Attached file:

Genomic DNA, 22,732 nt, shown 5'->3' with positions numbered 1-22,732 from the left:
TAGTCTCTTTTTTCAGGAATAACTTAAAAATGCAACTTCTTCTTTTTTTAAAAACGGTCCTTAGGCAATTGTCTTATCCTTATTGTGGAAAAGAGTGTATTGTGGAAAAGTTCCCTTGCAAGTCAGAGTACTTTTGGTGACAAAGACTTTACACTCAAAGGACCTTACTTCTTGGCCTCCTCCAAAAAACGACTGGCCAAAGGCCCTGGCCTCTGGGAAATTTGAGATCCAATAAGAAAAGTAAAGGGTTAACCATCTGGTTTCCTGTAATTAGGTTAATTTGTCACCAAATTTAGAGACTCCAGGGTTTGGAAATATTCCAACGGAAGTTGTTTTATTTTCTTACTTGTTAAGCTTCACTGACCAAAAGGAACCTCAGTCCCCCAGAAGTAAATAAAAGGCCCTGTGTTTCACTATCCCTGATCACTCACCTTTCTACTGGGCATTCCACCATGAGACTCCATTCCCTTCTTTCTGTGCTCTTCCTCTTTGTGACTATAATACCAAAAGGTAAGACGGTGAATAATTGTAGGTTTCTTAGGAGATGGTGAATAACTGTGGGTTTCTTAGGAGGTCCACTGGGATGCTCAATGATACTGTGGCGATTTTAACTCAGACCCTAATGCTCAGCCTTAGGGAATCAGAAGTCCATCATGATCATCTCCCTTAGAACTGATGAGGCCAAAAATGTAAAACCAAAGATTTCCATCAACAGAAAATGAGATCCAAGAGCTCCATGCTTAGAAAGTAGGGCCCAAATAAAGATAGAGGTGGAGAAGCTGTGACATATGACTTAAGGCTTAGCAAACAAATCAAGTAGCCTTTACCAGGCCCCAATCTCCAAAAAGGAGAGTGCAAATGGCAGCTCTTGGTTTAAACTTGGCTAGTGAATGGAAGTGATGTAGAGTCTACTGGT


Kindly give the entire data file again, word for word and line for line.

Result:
Genomic DNA, 22,732 nt, shown 5'->3' with positions numbered 1-22,732 from the left:
TAGTCTCTTTTTTCAGGAATAACTTAAAAATGCAACTTCTTCTTTTTTTAAAAACGGTCCTTAGGCAATTGTCTTATCCTTATTGTGGAAAAGAGTGTATTGTGGAAAAGTTCCCTTGCAAGTCAGAGTACTTTTGGTGACAAAGACTTTACACTCAAAGGACCTTACTTCTTGGCCTCCTCCAAAAAACGACTGGCCAAAGGCCCTGGCCTCTGGGAAATTTGAGATCCAATAAGAAAAGTAAAGGGTTAACCATCTGGTTTCCTGTAATTAGGTTAATTTGTCACCAAATTTAGAGACTCCAGGGTTTGGAAATATTCCAACGGAAGTTGTTTTATTTTCTTACTTGTTAAGCTTCACTGACCAAAAGGAACCTCAGTCCCCCAGAAGTAAATAAAAGGCCCTGTGTTTCACTATCCCTGATCACTCACCTTTCTACTGGGCATTCCACCATGAGACTCCATTCCCTTCTTTCTGTGCTCTTCCTCTTTGTGACTATAATACCAAAAGGTAAGACGGTGAATAATTGTAGGTTTCTTAGGAGATGGTGAATAACTGTGGGTTTCTTAGGAGGTCCACTGGGATGCTCAATGATACTGTGGCGATTTTAACTCAGACCCTAATGCTCAGCCTTAGGGAATCAGAAGTCCATCATGATCATCTCCCTTAGAACTGATGAGGCCAAAAATGTAAAACCAAAGATTTCCATCAACAGAAAATGAGATCCAAGAGCTCCATGCTTAGAAAGTAGGGCCCAAATAAAGATAGAGGTGGAGAAGCTGTGACATATGACTTAAGGCTTAGCAAACAAATCAAGTAGCCTTTACCAGGCCCCAATCTCCAAAAAGGAGAGTGCAAATGGCAGCTCTTGGTTTAAACTTGGCTAGTGAATGGAAGTGATGTAGAGTCTACTGGT